STREET artists have made their mark on the walls of the city.
The first UpNorthFest, a street art festival, was hailed a huge success with more than 50 artists from all over the country turning buildings into a blaze of colour.
Organised by Studio Q in Nile Street, and Sunderland City Council, the event saw 16 walls on seven buildings around the studio and in Villiers Street transformed into works of art.
Some of the pieces - including a painting of a woman’s face - was so huge, the artist had to use a cherry picker crane to paint it.
Frank Styles, festival organiser and co-director of Studio Q, said the two-day art extravaganza was a great success.
He said: “It is amazing to look at – the standard of work is so high, it’s fantastic.
“We have had nothing but positive feedback about the festival, no-one has had a bad word to say.”
The 30-year-old said he was grateful to everyone who has helped support the venture, including the council, the landlords of all the buildings and Sunderland building company Paul Potts and Sons, who loaned the scaffolding.
Frank got the idea for the Sunderland festival after visiting the UpFest Street Art Festival in Bristol, which is the biggest in Europe, and decided it would be a good way to brighten up buildings in the city and give people an insight into what street art, which involves spray painting, is all about.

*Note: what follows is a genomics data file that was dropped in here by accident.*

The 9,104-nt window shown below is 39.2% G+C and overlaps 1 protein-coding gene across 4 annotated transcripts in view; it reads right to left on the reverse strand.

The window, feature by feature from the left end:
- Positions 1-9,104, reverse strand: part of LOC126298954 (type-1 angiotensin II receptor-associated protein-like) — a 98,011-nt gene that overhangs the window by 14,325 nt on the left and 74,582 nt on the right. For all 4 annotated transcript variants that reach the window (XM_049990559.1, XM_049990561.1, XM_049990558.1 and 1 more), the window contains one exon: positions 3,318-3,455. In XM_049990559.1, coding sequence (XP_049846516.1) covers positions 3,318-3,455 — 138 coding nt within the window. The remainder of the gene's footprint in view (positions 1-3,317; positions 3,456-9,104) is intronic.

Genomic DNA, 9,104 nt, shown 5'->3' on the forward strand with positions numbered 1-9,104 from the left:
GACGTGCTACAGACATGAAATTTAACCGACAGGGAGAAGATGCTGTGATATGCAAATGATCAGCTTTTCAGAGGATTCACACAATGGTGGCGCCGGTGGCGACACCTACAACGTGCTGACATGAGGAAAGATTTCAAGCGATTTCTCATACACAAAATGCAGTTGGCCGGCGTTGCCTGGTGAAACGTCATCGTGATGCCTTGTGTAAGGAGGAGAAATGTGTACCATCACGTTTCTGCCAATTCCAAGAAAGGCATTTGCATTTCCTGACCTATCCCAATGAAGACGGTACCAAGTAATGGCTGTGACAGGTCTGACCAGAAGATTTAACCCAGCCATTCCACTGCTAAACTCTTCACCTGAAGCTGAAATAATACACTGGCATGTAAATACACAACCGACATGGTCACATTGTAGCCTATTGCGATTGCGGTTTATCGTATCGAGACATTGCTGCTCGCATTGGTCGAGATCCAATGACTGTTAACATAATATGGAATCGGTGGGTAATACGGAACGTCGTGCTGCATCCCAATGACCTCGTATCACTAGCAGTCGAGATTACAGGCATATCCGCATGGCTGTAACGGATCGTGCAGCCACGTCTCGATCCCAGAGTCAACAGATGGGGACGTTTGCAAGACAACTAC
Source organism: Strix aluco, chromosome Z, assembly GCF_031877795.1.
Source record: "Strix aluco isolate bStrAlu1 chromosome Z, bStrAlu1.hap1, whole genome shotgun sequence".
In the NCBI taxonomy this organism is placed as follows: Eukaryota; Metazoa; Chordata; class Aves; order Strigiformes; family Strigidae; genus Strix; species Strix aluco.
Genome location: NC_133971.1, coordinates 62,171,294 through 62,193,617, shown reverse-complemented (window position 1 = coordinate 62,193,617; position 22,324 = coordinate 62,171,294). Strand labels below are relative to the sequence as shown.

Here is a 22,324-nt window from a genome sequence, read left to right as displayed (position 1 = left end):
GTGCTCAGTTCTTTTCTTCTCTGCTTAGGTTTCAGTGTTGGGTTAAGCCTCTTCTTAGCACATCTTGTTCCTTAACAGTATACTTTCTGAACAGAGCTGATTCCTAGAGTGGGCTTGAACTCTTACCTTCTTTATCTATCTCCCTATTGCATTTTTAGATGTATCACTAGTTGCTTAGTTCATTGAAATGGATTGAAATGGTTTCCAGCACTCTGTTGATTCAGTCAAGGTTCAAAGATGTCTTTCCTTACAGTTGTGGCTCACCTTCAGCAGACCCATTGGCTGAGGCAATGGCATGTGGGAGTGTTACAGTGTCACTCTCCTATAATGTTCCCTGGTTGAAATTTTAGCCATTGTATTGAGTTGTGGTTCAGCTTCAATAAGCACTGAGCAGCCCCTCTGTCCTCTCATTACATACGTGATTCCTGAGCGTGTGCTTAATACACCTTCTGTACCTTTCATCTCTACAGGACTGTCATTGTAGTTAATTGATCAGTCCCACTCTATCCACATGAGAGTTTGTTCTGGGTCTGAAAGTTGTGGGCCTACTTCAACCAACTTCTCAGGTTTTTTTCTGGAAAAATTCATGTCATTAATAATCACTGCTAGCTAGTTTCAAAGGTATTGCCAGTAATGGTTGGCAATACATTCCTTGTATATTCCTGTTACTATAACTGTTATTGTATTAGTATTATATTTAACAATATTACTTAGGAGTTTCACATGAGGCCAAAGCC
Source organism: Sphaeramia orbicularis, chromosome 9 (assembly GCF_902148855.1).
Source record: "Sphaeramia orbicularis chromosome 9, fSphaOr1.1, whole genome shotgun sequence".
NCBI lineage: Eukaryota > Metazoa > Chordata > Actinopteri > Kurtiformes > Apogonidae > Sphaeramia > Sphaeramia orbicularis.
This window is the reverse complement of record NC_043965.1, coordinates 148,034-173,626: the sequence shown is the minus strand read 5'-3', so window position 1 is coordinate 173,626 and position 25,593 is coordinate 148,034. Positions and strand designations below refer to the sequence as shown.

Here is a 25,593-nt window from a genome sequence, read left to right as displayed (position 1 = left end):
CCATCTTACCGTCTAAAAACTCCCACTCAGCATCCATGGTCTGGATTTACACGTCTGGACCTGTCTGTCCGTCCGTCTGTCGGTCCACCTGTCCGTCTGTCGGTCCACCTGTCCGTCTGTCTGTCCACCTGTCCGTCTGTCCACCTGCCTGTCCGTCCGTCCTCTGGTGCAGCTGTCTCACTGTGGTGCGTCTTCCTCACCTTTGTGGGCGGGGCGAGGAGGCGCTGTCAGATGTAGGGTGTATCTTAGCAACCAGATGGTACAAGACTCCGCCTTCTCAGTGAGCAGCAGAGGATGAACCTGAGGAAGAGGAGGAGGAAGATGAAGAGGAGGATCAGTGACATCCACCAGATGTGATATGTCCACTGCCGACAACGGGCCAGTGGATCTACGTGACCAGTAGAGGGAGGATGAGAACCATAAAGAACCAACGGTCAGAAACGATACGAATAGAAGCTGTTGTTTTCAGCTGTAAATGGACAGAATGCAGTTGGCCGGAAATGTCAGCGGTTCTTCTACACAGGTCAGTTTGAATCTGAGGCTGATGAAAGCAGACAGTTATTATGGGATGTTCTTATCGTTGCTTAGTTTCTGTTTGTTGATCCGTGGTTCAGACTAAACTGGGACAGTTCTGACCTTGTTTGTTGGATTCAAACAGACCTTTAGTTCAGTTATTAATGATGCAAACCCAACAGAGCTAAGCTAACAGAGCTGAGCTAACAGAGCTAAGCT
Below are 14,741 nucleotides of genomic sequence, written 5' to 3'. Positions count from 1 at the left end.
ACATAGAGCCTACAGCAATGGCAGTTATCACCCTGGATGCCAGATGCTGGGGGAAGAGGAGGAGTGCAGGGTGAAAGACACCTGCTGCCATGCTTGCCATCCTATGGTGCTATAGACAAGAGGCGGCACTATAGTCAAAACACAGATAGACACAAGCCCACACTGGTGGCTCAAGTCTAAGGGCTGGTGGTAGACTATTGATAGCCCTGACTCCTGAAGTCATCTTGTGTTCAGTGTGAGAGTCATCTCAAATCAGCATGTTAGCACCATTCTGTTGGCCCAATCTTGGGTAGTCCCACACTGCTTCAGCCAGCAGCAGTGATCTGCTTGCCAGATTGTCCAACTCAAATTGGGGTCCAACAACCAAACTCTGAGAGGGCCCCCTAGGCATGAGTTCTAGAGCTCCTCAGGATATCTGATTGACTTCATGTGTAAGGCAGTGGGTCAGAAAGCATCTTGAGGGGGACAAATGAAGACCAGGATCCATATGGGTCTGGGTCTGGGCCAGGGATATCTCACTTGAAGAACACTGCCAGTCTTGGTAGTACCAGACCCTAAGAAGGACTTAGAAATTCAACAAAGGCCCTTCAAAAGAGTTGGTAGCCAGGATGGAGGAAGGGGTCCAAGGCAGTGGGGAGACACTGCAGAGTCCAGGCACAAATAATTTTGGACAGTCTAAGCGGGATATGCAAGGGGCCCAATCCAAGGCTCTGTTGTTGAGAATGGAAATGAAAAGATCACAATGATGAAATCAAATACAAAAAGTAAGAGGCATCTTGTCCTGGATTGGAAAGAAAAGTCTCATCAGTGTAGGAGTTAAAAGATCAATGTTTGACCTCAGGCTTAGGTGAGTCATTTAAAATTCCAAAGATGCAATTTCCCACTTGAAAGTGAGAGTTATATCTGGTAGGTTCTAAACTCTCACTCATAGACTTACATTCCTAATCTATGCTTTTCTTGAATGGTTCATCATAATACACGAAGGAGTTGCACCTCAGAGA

One of the painters who went along was Gav Golightly, 28, a youth worker and graffiti teacher from Houghton.
He said: “The festival is an awesome idea. It has been great to see familiar faces, people you have worked with in the past and catch up. I like to make my work as bright and pretty as I can.”
For Fred Fowler, a former Royalty Theatre set artist in his late 60s, the street art with spray paint was a first for him, but he really enjoyed taking part.
The Hendon artist, who is a member of Studio Q, said: “It is a really good idea. This whole area was supposed to be an art quarter for Sunderland, but what we need is cheap art studio space which would attract more people.”
Chris Hamilton, 40, travelled from Craster in Northumberland with his 15-year-old daughter, Catherine, to take part in the festival.
A working artist, Chris said: “I didn’t know exactly what I was going to do until I got here, but as an artist it is great to be able to paint freely what you want.”